A week ago today, I had brain surgery. But it’s my leg that hurts. It was an intravenous procedure. They reached my brain via my groin. At the fold between my upper leg and my torso, I was pierced and, on the right side of my brain, a coil was inserted into a large aneurysm to prevent it from rupture.
Red Rose, graphic by Estela.
My daughter said I was in surgery for 4 1/2 hours, but to me it felt like an instant.
As I was wheeled into the surgery room, a woman asked if I was OK, did I need anything. (I think it was the tech who would monitor my brain waves.) “I could use a cup of coffee,” I said.
She says, “Oh, so-and-so is going to give you coffee. You’ll get your coffee, all right.”
A radioactive substance, to light up the vessels in my brain, and injected anesthesia would be my “morning coffee.”
I was scared, and very sad. I meditated to stay in the moment, to accept my fate.
I was lucky to learn I was unlucky–an MRI inadvertently caught this. Aneurysms have no symptoms. Commonly, it takes a rupture to learn of it. Which can kill you. I’m lucky to live in a time when science and computer technology make it possible to catch them before they rupture, in a time of modern medicine when intravenous surgery is possible. I did not need my head cracked open, my skull sawed through, to access my brain.
I’m trying to remember: there were about five people besides my neurologist. I think there was a nurse in there too. Each one approached me. “I’m so-and-so. I’m the anesthesiologist.”
“I’m so-and-so. I’m going to monitor your heart.”
“I’m so-and-so. I’m going to monitor your brain waves.”
“I’m so-and-so. I’m going to inject a radioactive dye so we can have a clear picture of the blood vessels in your brain.”
“I’m so-and-so. I’m the assistant physician.”
I was asked to slide from my bed onto the bed of this computerized machine. As I slid over, the brain monitor tech said, “Thank you for braiding your hair for us.”
I said, “Yeah. I thought that would make things easier.” (I had gathered my long hair into two braids.)
“Yes, it does,” the nurse said. Everyone was very nice. It didn’t feel impersonal. It was a very positive atmosphere. I had complete faith in everyone. But I was still scared and sad.
It was so science fiction: the computerized machine with a monitor where they would see my brain; the machine monitoring the rhythm of my heartbeat, brain surgery that would be an intravenous procedure. I closed my eyes. A couple tears trickled out.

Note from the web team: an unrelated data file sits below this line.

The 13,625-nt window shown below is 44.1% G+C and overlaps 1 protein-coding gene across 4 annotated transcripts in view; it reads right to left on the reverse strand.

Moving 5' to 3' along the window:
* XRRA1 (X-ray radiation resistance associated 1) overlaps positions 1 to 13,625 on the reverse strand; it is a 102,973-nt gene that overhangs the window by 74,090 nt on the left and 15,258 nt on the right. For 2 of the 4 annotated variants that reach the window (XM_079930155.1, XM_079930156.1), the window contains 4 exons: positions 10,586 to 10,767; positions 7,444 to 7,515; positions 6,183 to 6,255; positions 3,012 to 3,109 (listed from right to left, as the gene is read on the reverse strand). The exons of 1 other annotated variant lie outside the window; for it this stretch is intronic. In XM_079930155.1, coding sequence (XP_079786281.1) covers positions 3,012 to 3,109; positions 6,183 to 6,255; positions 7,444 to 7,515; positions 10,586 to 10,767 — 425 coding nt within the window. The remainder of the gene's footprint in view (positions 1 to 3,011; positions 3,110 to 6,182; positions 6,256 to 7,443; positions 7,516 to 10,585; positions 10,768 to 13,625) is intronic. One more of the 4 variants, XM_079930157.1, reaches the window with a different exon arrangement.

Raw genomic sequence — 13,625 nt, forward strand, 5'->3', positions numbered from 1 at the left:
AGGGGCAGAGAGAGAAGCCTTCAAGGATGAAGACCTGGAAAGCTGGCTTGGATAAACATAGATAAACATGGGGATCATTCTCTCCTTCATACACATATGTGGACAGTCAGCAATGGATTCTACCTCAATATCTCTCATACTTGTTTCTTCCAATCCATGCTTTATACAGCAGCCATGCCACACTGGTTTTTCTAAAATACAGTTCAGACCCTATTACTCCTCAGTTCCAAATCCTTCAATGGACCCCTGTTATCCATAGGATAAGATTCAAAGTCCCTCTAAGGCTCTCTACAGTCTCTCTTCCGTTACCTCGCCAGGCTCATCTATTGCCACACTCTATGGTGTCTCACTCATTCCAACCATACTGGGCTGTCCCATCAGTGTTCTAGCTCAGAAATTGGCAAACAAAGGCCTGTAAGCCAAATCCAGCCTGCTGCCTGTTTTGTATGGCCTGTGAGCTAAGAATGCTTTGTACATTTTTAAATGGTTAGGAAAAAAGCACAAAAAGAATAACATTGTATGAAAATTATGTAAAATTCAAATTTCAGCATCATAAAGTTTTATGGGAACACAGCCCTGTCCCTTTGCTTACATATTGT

“OK, I’m going to attach these to you so I can monitor your heart,” the guy says. He pasted the wires onto my body.
“I’m going to attach these to your head so I can monitor your brain waves,” the woman said, and proceeded to paste wires on my head. Then I heard the anesthesiologist say, “OK, Estela. I want you to take a deep breath.” I inhaled. “Hear it goes.” he said. “There’s no epinephrine in this.” (A nurse had told me to tell him epinephrine makes me tremble and feel panicky. I knew he wasn’t going to use it, but I told him anyway. Just to make sure.) I don’t remember exhaling. It felt like the next moment that someone was in my face, saying, “Estela. Wake up. It’s over. It went very well.”
I opened my eyes. I was so happy! I said, “It feels good to wake up. It feels good to be alive.” Then I asked, “Am I on Earth?” I was, of course, being facetious, although, I sort of thought maybe I’d double-check that. He laughed. This was my nurse who was taking me to ICU, where he’d take care of me.
“Yes,” he said. “You’re on Earth.” There was another guy, an assistant, who guided the wheeled bed from the foot. He laughed too.
My son and daughter walked into the ICU room. (My other daughter was waiting for a phone call at home, or at work, I don’t know–she doesn’t live in the Bay Area.) I said, joyfully, “I’m alive!”
“Yup,” my daughter said. “You’re alive.” She texted a friend who’d been waiting for an update. She texted back, “Tell her I’m glad she’s alive.”
I spent the night in the hospital, released around noon the next day. They told me not to bend, stoop, or squat for five days. Otherwise, I could function as normal, but warned not to over-exert or pick up anything heavy. “Can I pick up my dog,” I asked. “She’s about eight pounds. I’d really like to hug her.” I missed her so much. And she missed me. She didn’t eat the whole time I was gone. Good thing I was only gone a day and a half.
Isabel (aka Belly). My charming, precious little diva. I love her so much.
“Yes,” my doctor said, “You can pick up your dog. It’ll probably be good for you. But don’t pick up anything else heavier than that.” The limit is 20 pounds, but since I’m a small person, I guess, he told me to keep it under 10. I had mild headaches the first three days, but my leg still aches eight days later. Ugh. And I have to go through this again in a month, because I have another aneurysm that has to be treated. It’s rare, I’m told, to have multiple aneurysms. I’m unlucky, but lucky, and happy to be alive. Even if I’m gonna have med bills up the kazoo.
I’m so glad to be around to enjoy my little Belly. Look at that precious little face. It’s to live for. ♣ ♣ ♣ ♣